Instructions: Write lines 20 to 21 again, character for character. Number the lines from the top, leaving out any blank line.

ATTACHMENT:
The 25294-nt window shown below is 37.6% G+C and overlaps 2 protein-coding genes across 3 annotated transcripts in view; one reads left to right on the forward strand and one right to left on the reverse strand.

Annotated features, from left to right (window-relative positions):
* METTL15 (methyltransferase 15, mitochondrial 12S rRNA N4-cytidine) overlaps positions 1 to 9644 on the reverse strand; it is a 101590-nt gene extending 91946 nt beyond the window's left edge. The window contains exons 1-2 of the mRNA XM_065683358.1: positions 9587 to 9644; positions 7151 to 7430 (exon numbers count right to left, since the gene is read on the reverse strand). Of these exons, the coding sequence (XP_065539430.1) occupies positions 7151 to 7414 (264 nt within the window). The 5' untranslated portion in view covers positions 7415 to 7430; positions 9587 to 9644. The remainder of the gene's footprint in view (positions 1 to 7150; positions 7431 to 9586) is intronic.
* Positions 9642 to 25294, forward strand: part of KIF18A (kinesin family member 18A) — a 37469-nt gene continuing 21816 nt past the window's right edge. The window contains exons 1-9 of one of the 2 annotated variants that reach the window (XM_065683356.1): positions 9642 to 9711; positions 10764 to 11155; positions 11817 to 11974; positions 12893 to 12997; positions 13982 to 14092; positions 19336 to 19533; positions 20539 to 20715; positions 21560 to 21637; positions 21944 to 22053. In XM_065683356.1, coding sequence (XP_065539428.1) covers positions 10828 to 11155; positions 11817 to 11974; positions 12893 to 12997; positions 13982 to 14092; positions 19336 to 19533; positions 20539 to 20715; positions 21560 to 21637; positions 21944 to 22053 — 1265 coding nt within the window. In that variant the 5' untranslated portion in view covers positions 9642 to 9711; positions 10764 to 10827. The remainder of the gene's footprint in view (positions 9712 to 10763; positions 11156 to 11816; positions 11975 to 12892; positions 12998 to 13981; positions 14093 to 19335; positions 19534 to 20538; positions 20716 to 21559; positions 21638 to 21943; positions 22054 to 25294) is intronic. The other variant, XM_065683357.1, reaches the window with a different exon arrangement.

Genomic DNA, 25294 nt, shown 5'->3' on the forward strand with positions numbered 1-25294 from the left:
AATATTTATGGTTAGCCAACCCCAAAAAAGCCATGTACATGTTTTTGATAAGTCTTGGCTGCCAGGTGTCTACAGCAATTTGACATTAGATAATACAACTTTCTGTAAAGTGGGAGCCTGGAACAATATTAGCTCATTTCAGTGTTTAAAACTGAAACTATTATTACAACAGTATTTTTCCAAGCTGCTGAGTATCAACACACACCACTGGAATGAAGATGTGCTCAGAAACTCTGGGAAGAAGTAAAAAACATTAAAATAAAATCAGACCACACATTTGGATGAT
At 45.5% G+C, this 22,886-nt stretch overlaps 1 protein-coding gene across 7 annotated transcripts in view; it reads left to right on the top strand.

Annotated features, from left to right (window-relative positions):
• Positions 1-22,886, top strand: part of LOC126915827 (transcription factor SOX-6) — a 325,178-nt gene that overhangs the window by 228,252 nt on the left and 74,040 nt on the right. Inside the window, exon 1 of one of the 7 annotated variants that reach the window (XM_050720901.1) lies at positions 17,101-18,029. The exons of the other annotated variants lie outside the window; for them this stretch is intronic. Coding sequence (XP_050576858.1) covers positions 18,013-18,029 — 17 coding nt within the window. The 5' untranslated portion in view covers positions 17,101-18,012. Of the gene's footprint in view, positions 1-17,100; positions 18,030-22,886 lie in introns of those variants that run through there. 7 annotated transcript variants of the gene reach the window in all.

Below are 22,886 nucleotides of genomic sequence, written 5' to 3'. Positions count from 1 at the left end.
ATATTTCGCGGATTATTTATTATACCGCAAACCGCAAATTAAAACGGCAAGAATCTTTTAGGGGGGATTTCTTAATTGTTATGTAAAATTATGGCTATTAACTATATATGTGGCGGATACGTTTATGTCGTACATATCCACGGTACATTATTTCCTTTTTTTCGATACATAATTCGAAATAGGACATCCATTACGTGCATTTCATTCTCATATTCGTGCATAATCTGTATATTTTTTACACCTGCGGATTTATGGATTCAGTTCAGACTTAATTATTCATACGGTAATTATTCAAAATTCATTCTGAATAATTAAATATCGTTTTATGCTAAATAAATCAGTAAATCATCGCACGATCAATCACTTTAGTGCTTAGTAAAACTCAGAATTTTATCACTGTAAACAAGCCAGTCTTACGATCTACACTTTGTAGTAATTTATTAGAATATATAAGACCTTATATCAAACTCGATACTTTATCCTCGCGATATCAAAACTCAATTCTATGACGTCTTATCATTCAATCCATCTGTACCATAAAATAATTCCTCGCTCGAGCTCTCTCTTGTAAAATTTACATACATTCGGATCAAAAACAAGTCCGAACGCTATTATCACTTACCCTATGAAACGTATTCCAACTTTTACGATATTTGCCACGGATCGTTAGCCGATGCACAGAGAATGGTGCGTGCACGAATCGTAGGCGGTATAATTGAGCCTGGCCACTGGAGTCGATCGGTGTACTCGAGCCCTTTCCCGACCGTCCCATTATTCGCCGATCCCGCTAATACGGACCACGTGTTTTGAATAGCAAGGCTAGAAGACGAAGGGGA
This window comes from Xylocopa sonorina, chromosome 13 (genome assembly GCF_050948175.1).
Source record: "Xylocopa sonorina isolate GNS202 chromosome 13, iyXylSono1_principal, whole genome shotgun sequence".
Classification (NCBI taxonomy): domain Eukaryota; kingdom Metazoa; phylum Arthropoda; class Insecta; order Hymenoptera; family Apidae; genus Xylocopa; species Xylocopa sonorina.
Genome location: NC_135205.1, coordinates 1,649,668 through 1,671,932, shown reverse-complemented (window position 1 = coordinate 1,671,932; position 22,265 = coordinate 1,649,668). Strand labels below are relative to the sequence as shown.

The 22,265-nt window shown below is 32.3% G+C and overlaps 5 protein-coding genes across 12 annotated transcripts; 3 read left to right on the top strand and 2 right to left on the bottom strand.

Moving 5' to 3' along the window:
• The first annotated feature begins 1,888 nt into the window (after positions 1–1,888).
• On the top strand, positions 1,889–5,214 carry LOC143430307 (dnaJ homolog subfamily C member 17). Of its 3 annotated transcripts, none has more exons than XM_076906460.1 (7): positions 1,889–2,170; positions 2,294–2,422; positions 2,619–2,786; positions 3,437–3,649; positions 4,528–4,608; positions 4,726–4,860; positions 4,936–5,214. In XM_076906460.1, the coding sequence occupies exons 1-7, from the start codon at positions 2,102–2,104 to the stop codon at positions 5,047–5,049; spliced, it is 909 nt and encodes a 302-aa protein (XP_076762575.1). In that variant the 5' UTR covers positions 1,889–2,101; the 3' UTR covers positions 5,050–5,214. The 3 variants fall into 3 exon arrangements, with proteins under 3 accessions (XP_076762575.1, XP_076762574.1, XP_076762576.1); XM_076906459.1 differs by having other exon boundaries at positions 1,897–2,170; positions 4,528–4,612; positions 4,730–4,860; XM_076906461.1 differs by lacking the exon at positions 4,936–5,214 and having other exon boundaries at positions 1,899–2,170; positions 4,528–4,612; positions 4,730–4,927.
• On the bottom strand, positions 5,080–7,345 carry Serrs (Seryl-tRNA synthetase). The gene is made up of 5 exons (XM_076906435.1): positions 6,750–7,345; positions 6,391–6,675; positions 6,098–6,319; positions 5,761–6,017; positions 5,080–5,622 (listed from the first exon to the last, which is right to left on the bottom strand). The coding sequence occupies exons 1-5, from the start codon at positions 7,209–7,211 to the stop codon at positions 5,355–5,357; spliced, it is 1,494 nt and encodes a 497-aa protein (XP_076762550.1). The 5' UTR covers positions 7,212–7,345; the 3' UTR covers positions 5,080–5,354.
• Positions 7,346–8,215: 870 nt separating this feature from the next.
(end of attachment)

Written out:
• On the bottom strand, positions 5,080–7,345 carry Serrs (Seryl-tRNA synthetase). The gene is made up of 5 exons (XM_076906435.1): positions 6,750–7,345; positions 6,391–6,675; positions 6,098–6,319; positions 5,761–6,017; positions 5,080–5,622 (listed from the first exon to the last, which is right to left on the bottom strand). The coding sequence occupies exons 1-5, from the start codon at positions 7,209–7,211 to the stop codon at positions 5,355–5,357; spliced, it is 1,494 nt and encodes a 497-aa protein (XP_076762550.1). The 5' UTR covers positions 7,212–7,345; the 3' UTR covers positions 5,080–5,354.
• Positions 7,346–8,215: 870 nt separating this feature from the next.